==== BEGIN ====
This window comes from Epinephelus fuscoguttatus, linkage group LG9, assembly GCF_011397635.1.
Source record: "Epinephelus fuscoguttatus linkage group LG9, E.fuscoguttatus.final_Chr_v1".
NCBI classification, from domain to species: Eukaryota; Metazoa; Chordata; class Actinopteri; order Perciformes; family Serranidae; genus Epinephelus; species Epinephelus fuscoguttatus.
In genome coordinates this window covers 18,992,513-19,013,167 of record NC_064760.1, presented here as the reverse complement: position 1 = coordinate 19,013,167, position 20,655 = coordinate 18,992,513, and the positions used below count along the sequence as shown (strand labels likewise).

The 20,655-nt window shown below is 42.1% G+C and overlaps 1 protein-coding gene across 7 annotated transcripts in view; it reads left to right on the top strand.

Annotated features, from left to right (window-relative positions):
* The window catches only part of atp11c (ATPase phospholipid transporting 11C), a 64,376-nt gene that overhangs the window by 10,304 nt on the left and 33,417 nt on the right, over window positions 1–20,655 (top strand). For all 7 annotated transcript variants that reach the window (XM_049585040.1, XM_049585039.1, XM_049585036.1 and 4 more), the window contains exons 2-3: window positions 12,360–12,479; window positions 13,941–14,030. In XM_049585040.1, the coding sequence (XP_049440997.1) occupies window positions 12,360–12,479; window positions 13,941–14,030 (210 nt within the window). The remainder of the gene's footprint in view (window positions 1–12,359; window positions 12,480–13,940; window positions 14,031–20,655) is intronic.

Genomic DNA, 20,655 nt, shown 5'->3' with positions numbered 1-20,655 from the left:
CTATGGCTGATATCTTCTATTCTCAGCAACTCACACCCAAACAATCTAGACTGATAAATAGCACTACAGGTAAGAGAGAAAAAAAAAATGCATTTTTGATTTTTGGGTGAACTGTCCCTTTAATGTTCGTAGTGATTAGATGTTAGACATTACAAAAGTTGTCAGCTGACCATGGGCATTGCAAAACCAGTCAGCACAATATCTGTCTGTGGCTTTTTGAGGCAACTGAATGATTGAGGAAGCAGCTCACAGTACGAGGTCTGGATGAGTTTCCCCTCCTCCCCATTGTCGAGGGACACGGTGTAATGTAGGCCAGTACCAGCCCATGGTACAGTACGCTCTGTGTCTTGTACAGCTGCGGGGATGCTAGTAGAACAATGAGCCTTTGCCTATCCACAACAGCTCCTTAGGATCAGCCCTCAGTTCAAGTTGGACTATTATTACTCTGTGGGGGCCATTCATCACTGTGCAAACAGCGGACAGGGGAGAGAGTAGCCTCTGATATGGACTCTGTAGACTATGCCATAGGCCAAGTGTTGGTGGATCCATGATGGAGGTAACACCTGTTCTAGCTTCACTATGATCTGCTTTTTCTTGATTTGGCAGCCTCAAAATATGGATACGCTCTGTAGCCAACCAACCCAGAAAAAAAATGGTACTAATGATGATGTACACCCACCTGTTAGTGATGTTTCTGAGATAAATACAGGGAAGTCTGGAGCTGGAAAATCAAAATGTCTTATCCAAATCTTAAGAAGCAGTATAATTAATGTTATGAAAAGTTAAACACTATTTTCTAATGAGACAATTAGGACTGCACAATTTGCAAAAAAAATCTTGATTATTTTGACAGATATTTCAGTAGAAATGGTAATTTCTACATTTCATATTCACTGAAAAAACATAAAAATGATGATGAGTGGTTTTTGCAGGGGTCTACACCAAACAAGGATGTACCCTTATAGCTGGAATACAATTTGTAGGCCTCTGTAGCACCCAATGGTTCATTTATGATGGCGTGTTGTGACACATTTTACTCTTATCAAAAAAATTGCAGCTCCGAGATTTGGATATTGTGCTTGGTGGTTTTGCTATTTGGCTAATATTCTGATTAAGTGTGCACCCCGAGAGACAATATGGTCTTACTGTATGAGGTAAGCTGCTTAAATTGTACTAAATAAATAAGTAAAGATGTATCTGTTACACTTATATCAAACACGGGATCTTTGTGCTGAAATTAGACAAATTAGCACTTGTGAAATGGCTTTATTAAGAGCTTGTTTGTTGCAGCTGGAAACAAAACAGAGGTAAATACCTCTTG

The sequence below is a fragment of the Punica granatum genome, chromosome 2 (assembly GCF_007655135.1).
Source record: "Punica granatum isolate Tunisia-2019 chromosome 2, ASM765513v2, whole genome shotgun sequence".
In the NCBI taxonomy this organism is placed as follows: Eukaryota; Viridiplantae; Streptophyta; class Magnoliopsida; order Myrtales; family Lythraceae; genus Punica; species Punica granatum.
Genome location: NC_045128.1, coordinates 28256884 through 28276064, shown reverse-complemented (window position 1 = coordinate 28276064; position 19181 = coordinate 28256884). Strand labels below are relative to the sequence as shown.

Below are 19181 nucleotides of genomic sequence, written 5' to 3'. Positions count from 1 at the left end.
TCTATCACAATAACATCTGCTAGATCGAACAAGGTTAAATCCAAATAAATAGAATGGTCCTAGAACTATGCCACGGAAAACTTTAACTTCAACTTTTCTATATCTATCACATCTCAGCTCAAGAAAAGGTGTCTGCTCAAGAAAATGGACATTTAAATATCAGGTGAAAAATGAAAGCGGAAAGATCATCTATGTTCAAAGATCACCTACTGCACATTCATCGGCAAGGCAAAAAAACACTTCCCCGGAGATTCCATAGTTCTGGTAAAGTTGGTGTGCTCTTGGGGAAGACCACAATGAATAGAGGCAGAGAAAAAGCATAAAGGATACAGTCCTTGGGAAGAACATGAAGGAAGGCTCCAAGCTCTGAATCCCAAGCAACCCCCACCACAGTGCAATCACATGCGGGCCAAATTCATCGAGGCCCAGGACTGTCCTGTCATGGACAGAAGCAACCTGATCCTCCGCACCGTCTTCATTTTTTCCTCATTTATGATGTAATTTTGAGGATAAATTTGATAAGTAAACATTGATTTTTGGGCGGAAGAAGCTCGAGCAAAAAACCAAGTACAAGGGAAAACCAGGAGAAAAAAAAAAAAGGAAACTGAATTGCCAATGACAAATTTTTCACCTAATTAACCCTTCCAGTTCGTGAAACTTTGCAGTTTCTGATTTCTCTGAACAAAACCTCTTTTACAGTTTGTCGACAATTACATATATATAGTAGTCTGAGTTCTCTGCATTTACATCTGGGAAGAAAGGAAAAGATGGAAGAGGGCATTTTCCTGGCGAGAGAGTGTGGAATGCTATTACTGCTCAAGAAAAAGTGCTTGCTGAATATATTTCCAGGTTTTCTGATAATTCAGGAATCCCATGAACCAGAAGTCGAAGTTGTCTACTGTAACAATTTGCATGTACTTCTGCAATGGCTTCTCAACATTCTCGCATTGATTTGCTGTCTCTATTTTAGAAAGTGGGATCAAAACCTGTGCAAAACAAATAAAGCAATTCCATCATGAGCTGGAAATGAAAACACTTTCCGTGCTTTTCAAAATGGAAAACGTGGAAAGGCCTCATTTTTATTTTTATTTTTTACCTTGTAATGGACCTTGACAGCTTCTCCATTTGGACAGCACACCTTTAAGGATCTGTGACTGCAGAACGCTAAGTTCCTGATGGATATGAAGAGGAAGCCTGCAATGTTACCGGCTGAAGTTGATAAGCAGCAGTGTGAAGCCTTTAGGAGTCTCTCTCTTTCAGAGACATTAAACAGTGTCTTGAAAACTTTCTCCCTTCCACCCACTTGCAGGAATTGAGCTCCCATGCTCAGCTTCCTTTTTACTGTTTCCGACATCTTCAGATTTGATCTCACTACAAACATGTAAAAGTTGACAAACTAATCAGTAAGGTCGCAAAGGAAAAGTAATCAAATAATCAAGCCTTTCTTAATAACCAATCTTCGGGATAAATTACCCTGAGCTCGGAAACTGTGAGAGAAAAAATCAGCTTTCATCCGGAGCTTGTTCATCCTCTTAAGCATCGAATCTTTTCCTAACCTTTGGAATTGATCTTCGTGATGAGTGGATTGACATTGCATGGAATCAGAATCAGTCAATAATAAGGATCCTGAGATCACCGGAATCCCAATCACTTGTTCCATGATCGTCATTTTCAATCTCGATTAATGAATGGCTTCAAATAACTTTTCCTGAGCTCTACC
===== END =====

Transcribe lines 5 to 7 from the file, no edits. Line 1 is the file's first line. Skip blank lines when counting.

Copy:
The 20,655-nt window shown below is 42.1% G+C and overlaps 1 protein-coding gene across 7 annotated transcripts in view; it reads left to right on the top strand.

Annotated features, from left to right (window-relative positions):
* The window catches only part of atp11c (ATPase phospholipid transporting 11C), a 64,376-nt gene that overhangs the window by 10,304 nt on the left and 33,417 nt on the right, over window positions 1–20,655 (top strand). For all 7 annotated transcript variants that reach the window (XM_049585040.1, XM_049585039.1, XM_049585036.1 and 4 more), the window contains exons 2-3: window positions 12,360–12,479; window positions 13,941–14,030. In XM_049585040.1, the coding sequence (XP_049440997.1) occupies window positions 12,360–12,479; window positions 13,941–14,030 (210 nt within the window). The remainder of the gene's footprint in view (window positions 1–12,359; window positions 12,480–13,940; window positions 14,031–20,655) is intronic.